proposed creating an ensemble of classifiers, where each classifier focuses on a different feature space (each classifier maximized the performance for a given emotion category). The features were selected over the labeled data from the target domain obtained with active learning. This semisupervised approach learned discriminant features for the target domain, increasing the robustness against shift in the data distributions between domains.

Instead of finding a common representation between domains, Deng et al. [26] trained a sparse auto-encoder on the target data and used it to reconstruct the source data. This approach used feature transformation in a way that exploits the underlying structure in emotional speech learned from the target data. Deng et al. [27] used two denoising auto-encoders. The first auto-encoder was trained on the target data and the second auto-encoder was trained on the source data, but it was constrained to be close to the first auto-encoder. The second auto-encoder was then used to reconstruct the data from both source and target domains.

Our proposed approach takes an innovative formulation with respect to previous work relying on domain adversarial neural network (DANN) [14]. While Shinohara [28] showed that the use of DANN can increase the robustness of a automatic speech recognition (ASR) system against certain types of noise, this framework has not been used for speech emotion recognition, which is an important contribution as this framework can reduce the mismatch between train and test sets in a principled way. DANN relies on adversarial training for domain adaptation to learn a flexible representation during the training of the emotion classifier. As the training data changes, both the emotion and domain classifiers readjust their weights to find the new representation that satisfies all conditions. The domain classifier can be considered as a regularizer that prevents the main classifier from over-fitting to the source domain. The final learned representation performs well on the target domain without sacrificing the performance on the source domain.

Iii Proposed Approach

Iii-a Motivation

We present an unsupervised approach to reduce the mismatch between source and target domains by creating a discriminative feature representation that leverages unlabeled data from the target domain.

We aim to learn a common representation between the source and target domains, where samples from both domains are indistinguishable to a domain classifier. This approach is useful because all the knowledge learned while training the classifier on the source domain is directly applicable to the target domain data. We learn the representation by using a gradient reversal layer where the gradient produced by the domain classifier is multiplied by a negative value when it is propagated back to the shared layers. Changing the sign of the gradient causes the feature representation of the samples from both domains to converge, reducing the gap between domains. Ideally, the performance of the domain classifiers should be at random level where both domains “look” the same. When such a representation is learned, the data distributions of both domains are aligned. This approach leads to a large performance improvement in the target domain, as demonstrated by our experimental evaluation (see Section V). A key feature of this framework is that it is unsupervised, since it does not require labeled data from the target domain. However, this framework would continue to be useful when labeled data from the target domain is available, working as a semi-supervised approach.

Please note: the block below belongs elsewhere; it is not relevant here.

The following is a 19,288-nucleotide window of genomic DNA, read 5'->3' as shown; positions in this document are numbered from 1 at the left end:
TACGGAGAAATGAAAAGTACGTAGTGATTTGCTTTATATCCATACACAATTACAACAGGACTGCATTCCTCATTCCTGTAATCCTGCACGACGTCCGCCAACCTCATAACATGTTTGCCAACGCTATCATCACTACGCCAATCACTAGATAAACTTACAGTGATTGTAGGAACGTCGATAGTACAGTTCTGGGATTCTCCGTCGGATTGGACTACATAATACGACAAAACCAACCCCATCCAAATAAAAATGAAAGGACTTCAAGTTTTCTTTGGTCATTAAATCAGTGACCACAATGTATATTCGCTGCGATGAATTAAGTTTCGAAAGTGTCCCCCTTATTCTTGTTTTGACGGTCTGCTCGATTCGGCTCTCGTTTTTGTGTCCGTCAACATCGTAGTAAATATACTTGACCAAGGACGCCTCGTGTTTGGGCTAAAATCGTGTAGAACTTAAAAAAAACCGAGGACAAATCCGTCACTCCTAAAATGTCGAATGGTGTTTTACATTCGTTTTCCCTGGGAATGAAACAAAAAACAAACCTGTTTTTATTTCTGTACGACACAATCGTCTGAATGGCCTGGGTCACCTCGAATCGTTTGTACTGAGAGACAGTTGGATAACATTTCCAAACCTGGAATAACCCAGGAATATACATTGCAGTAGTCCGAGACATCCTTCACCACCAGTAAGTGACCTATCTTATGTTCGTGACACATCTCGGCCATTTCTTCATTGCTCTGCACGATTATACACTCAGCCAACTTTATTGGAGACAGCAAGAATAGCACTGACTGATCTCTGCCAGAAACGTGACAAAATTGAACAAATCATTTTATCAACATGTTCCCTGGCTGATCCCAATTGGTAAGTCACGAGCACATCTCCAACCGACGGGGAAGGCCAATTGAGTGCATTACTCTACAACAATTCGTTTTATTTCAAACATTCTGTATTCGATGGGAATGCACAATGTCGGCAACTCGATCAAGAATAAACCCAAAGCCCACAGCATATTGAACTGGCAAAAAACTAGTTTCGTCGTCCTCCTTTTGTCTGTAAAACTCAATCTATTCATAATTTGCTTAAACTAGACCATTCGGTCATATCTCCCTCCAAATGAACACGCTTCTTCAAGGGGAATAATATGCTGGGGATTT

Iii-B Domain Adversarial Neural Network for Emotion Recognition

Fig. 2: Architecture of the domain adversarial neural network (DANN) proposed for emotion recognition. The network has three parts: a feature representation common to both tasks, a task classifier layer, and a domain classifier layer.

Ganin et al. [14], inspired by the recent work on generative adversarial networks (GAN) [29], proposed the domain adversarial neural network (DANN). The network is trained using labeled data from the source domain and unlabeled data from the target domain. The network learns two classifiers: the main classification task, and the domain classifier, which determines whether the input sample is from the source or target domains. Both classifiers share the first few layers that determine the representation of the data used for classification. The approach introduced a gradient reversal layer between the domain classifier and the feature representation layers. The layer passes the data during forward propagation and inverts the sign of the gradient during backward propagation. The network attempts to minimize the task classification error and find a representation that maximizes the error of the domain classifier. By considering these two goals, the model ensures a discriminative representation for the main recognition task that makes the samples from either domain indistinguishable.

Figure 2 shows an example structure of the DANN network. The network is fed labeled source data and unlabeled target data in equal proportions. In our formulation, we propose to predict emotional attribute descriptors as the primary goal. We train the primary recognition task with the source data, for which we have emotional labels. For the domain classifier, we train the classifier with data from the source and target domains. Notice that the domain classifier does not require emotional label, so we can rely on unlabeled data from the target domain. The classifiers are trained in parallel. The network’s objective is defined as:

(1)